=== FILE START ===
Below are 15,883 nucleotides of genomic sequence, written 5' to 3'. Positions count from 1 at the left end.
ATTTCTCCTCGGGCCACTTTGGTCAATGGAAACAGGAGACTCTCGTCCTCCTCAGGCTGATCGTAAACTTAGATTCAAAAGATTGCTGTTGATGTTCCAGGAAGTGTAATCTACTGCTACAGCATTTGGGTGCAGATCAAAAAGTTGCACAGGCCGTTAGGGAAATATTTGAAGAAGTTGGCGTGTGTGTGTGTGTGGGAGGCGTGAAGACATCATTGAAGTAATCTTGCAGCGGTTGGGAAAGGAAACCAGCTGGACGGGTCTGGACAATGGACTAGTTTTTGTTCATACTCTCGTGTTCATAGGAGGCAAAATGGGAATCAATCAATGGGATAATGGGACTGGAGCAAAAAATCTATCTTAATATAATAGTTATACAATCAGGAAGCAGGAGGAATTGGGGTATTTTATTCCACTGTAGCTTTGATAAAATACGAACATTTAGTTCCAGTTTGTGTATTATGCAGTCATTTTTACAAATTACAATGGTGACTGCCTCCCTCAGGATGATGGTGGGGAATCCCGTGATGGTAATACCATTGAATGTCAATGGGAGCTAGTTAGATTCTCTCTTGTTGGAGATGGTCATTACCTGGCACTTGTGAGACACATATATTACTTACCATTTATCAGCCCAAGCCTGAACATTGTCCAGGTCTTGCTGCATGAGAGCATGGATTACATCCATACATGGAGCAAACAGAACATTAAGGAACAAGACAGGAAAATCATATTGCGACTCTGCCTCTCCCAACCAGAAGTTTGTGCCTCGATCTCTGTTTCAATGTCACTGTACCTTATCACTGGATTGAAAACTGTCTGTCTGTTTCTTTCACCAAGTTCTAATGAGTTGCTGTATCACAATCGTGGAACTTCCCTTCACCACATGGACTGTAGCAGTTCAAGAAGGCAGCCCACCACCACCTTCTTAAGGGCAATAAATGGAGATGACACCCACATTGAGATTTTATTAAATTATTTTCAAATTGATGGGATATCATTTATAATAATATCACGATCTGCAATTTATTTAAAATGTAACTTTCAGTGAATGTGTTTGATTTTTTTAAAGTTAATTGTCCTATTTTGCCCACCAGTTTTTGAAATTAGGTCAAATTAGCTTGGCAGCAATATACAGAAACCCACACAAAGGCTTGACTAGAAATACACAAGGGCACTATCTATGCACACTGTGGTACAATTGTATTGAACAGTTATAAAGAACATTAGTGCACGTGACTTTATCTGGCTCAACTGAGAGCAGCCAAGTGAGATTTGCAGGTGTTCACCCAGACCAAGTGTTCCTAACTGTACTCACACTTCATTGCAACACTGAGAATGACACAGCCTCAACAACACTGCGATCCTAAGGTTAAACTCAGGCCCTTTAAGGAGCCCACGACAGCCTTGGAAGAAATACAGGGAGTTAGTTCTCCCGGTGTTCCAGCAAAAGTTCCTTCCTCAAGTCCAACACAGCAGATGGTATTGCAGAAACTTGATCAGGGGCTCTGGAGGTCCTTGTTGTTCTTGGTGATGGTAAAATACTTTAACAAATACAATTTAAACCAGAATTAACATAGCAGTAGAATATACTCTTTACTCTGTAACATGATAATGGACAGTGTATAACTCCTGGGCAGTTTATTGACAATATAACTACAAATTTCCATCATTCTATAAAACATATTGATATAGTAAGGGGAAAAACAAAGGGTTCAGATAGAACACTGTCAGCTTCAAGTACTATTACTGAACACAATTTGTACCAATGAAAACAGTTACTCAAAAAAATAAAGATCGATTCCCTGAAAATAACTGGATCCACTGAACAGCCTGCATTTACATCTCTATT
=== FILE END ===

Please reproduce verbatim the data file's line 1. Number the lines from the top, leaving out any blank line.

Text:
Below are 15,883 nucleotides of genomic sequence, written 5' to 3'. Positions count from 1 at the left end.